Achtung, Privatbesitz

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Bunker 17/5001 Overview

Please note that at the moment it is not possible to visit Bunker and Object 17/5001!

The bunker and the surrounding area are not open to the general public. Entering the premises is prohibited and the entrance to the bunker itself is sealed. Here you can find additional information about future possibilities.

The bunker (project number 17/5001) was built between 1978 and 1983 not far from the village of Prenden in the former German Democratic Republic (East Germany) to serve as the command centre for the “National Defence Council (NDC)” - Nationaler Verteidigungsrat (NVR) .

In times of crisis the NDC members would have sought refuge here to exercise control over those elements of the East German armed forces (NVA) not under Soviet command in the Warsaw Pact’s joint forces. From 1971 onwards, Walter Ulbricht’s successor as chairman on the NDC was Erich Honecker . Since he was thus the most important person it the bunker, it has acquired the name of “Honecker Bunker”.

When built, it was considered to be the Warsaw Pact’s best equipped and constructed bunker outside of the Soviet Union. The three-storey bunker took five years to build and consumed 85,000 tonnes of concrete for its ground area of approx. 65 x 50 m. It was constructed on the cut-and-cover principle and despite great efforts to camouflage the contruction site, it was probably detected by Western aerial reconnaissance just because of its enormous size. Due to the large quantities of construction material being delivered to the site, it soon became known in nearby Prenden that “something big” was going on. The general opinion was that a missile site was under construction, rather than one of the NVA’s most important command posts. It was also generally assumed that the NATO and the US military authorities never really knew the true purpose of Bunker 5001 right up until the end of the GDR. However, information is available that details were, in fact, known of its technical capabilities and its wartime function.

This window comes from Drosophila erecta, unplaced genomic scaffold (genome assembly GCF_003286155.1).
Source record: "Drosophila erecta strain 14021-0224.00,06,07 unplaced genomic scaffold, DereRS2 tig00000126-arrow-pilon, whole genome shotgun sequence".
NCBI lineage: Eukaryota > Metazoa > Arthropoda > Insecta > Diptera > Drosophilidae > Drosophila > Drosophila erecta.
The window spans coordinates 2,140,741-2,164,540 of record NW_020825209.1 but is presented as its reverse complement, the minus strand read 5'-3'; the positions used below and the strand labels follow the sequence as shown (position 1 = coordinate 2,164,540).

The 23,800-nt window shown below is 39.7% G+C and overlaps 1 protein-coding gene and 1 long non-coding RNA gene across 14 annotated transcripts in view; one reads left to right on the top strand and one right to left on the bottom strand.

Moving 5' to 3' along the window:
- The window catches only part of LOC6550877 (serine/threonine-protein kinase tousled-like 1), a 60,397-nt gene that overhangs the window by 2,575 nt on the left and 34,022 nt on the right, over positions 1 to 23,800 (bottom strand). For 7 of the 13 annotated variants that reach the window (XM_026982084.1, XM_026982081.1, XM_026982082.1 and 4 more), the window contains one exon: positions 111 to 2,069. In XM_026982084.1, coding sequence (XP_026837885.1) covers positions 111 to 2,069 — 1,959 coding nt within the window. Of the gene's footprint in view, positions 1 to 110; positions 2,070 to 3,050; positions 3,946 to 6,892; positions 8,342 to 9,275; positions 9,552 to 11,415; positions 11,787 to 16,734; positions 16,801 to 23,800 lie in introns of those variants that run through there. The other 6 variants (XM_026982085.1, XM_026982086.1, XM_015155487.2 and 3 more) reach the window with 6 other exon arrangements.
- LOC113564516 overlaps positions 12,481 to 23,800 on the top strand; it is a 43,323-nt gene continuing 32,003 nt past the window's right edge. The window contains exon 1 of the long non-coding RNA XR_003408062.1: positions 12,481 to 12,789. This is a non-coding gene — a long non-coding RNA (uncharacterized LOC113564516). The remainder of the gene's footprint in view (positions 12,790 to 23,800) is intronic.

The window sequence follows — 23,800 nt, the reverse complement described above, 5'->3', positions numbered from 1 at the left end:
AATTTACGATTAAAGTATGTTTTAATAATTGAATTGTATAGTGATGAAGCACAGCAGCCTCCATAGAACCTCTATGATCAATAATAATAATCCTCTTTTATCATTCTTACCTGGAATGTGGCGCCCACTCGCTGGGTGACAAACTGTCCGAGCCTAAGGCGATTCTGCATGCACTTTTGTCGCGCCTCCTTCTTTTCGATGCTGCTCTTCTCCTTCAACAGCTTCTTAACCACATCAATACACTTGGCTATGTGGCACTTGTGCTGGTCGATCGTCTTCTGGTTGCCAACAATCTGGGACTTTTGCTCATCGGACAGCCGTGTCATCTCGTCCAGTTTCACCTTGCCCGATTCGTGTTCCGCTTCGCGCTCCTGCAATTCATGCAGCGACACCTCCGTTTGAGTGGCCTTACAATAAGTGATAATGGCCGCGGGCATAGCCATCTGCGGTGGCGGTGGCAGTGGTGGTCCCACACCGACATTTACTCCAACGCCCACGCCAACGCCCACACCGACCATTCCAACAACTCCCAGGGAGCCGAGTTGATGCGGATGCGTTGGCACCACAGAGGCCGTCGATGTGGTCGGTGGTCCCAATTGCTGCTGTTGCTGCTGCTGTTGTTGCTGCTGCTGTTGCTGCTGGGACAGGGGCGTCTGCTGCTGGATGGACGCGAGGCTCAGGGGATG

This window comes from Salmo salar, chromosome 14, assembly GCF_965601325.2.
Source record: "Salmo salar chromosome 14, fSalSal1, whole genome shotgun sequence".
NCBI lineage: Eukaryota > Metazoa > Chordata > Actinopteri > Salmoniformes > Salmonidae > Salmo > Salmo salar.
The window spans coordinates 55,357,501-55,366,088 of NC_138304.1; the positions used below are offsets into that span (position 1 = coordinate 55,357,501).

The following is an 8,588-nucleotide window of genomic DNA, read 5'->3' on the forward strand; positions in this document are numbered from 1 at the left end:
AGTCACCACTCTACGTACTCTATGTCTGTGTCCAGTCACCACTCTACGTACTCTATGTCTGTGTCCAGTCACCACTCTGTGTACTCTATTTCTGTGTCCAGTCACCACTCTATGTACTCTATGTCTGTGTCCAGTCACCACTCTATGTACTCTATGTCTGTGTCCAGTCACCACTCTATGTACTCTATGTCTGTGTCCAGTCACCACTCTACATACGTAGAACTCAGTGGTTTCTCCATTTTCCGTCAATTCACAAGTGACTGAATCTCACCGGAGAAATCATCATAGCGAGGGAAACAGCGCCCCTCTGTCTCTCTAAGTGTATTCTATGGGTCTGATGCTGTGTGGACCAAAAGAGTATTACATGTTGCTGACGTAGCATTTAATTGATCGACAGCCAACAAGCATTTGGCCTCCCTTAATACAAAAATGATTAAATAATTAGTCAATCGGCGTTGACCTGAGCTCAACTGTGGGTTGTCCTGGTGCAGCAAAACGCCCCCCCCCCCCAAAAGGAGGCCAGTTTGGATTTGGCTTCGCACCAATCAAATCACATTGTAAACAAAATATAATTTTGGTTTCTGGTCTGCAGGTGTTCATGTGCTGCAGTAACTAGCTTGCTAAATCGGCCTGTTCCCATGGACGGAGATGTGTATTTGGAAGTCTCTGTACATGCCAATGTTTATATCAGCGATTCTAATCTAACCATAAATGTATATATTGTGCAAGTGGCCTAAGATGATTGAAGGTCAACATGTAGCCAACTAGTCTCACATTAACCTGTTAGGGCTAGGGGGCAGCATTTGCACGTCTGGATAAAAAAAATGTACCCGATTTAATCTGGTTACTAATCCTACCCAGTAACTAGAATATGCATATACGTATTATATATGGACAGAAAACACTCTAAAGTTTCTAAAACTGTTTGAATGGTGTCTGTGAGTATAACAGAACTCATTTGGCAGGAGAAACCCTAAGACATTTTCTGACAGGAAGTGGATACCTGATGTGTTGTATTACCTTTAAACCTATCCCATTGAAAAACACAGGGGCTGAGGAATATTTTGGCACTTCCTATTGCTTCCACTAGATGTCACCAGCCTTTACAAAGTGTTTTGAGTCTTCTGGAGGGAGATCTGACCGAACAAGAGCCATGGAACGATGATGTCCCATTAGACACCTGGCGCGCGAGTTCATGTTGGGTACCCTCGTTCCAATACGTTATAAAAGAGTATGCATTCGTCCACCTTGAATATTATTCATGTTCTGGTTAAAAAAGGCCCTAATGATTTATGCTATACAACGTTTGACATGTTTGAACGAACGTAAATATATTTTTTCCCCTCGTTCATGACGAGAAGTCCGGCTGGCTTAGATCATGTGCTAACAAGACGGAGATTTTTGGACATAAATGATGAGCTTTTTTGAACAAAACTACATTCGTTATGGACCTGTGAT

The 5001 complex also comprises additional facilities associated with the bunker itself. These include the HQ building, from where a tunnel, some 250 m long, provided direct access to the bunker under normal circumstances, protected garages in the immediate vicinity of the bunker and which housed the specially equipped vehicles which would have permitted travel from the bunker complex in the days immediately following a nuclear strike, and the accommodation barracks for housing the guard personnel, etc.

The 5000 series of bunkers include further protected facilities directly associated with the main 5001 site in Prenden. Opinions differ somewhat, but with certainty this refers to the sites 17/5002, 17/5020 and 17/5021. 5020 and 5021 incorporated a protected helicopter site together with a protected remote transmitter site where mobile equipment could have maintained communications links with survivors.

This would normally have been the task of the protected remote transmitter site 17/5002 at Marienwerder: this site would have acted as the main comms centre for 5001 since there would have been no direct comms sent from Prenden to prevent the site being detected by DF (direction finding). If the worst came to the worst, the Marienwerder transmitter site would have been detected and hit, whereupon Prenden would then require other comms facilities, i.e. 5021. Only when all of these possibilities had been exhausted, transmissions would have been made directly from the Honecker Bunker.

The main bunker, 5001, has now been declared a historical site, primarily due to the unique use of the platforms inside the bunker being suspended from the ceiling with nitrogen containers hanging from cables to suppress excessive movement. Allegedly, there is no other site like this in the world: even though the equipment came from the Soviet Union, it was only ever used here.

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